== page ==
On Tuesday, March 7th, the City of La Crosse is joining communities nationwide to recognize March as Colorectal Cancer Awareness month.  Mayo Clinic La Crosse, the University of Wisconsin La Crosse and Thrivent are going blue and Westby Highschool and the Chaseberg Soleburner are doing events on Wednesday, March 8th

According to Linda DeGarmo, an ACS volunteer from Chaseberg, “We light landmarks blue and dress in blue to show support for the men and women who have been diagnosed with this disease, but also to raise awareness about the potential to prevent colon and rectal cancers”.

Sarah Siefkes from Thrivent explained that “Our colleague, Heath, was a man that was dedicated to serving his family and community.  So when he joined our Thrivent family and our mission to serve our clients and society by guiding both to be wise with money and live generously, it was a seamless transition. It is our honor to participate in the Go Blue campaign, in Heath’s memory, to help educate our clients and the greater community on the importance of colorectal cancer screening.”

Colon cancer is the third most common cancer diagnosed in men and women and the second leading cause of cancer death when men and women are combined.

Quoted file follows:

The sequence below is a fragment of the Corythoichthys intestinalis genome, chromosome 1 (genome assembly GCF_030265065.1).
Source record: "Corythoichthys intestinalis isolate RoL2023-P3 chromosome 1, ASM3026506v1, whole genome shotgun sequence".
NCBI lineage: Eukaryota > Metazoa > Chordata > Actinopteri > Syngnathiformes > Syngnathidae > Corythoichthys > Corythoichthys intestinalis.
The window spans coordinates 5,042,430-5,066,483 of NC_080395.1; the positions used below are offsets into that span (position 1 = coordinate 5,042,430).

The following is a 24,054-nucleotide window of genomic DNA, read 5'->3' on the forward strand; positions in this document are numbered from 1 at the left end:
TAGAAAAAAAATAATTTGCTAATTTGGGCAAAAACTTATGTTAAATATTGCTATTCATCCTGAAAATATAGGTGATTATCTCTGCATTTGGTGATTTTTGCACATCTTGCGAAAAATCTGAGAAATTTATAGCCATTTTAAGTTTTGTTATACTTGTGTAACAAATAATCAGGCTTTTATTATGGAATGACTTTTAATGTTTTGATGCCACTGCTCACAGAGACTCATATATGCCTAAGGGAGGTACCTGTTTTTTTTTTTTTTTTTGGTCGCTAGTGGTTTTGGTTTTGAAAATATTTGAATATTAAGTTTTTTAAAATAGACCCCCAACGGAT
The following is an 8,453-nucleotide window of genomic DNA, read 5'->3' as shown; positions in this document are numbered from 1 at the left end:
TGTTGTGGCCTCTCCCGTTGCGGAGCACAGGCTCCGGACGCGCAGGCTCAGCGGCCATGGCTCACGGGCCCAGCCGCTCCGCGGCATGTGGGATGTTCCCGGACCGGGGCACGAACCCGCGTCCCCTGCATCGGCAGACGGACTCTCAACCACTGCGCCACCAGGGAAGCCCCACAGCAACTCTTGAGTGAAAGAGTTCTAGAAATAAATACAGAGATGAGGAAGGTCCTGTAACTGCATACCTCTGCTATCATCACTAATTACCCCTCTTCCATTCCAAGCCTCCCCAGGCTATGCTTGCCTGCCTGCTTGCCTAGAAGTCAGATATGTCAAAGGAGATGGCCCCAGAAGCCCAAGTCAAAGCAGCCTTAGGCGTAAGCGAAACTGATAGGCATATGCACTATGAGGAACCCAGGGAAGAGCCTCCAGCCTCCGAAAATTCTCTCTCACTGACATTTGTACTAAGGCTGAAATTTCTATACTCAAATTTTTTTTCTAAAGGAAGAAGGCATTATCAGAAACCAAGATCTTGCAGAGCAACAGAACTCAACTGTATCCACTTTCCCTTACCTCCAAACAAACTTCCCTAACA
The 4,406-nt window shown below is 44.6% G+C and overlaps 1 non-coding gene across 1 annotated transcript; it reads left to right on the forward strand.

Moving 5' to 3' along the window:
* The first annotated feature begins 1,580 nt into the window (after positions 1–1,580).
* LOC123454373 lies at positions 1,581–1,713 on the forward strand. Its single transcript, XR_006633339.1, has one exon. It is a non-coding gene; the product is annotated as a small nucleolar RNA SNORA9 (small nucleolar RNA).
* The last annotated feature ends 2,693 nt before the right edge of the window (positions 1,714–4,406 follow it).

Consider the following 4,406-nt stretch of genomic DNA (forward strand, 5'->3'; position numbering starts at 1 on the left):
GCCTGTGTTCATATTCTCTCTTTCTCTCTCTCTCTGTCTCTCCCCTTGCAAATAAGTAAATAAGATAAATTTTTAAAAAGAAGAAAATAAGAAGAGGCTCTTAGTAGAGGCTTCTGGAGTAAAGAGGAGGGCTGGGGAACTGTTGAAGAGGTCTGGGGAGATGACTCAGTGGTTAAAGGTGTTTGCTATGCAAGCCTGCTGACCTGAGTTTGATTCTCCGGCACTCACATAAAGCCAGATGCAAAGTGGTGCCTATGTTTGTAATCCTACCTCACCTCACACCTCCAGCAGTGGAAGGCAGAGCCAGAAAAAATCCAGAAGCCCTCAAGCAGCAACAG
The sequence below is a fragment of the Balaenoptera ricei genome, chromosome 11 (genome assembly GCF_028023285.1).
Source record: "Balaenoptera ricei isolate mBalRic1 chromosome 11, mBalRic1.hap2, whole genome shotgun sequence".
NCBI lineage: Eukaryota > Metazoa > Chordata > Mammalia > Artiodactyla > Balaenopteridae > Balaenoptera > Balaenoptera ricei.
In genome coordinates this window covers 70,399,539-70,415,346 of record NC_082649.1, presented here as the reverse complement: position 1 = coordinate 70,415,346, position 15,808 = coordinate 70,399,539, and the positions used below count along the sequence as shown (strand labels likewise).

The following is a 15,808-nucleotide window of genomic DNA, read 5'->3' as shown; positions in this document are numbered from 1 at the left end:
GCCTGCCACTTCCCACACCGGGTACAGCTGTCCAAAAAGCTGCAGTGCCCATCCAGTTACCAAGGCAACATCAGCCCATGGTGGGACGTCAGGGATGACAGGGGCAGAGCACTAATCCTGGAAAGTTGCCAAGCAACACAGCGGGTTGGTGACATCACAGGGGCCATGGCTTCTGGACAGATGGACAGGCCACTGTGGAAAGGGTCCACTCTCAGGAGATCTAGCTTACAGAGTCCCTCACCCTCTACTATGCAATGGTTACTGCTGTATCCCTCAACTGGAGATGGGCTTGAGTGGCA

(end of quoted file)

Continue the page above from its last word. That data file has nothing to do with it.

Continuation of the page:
DeGarmo added “If you’re age 45 or older you should start getting screened for colorectal cancer.”

Screening tests can find colon cancer early, when it is easier to treat.  There are multiple tests including some that can be done in the privacy of your own home.  Some tests can find precancerous growths that can be removed preventing cancer. 

DeGarmo added. “When more people are screened there are fewer new cases and fewer deaths.”

Other Key Colon Cancer Statistics:

·       The American Cancer society estimates that over 2600 new cases will be diagnosed in Wisconsin in 2023.

·       The American Cancer Society estimates that 880 deaths in Wisconsin in 2023

·       The Wisconsin state colorectal screening rate of 55% 2021 means that nearly half of men and women in our state are not up-to-date.

·       Fewer colon or rectal cancers are being diagnosed since the mid-1980s due to screening and changes in diet, physical activity and other risk factors like smoking and alcohol use

  A list of landmarks, public spaces, health care facilities, and other businesses confirmed to date is available at ColonCancerCoalition.org/BlueForCRC.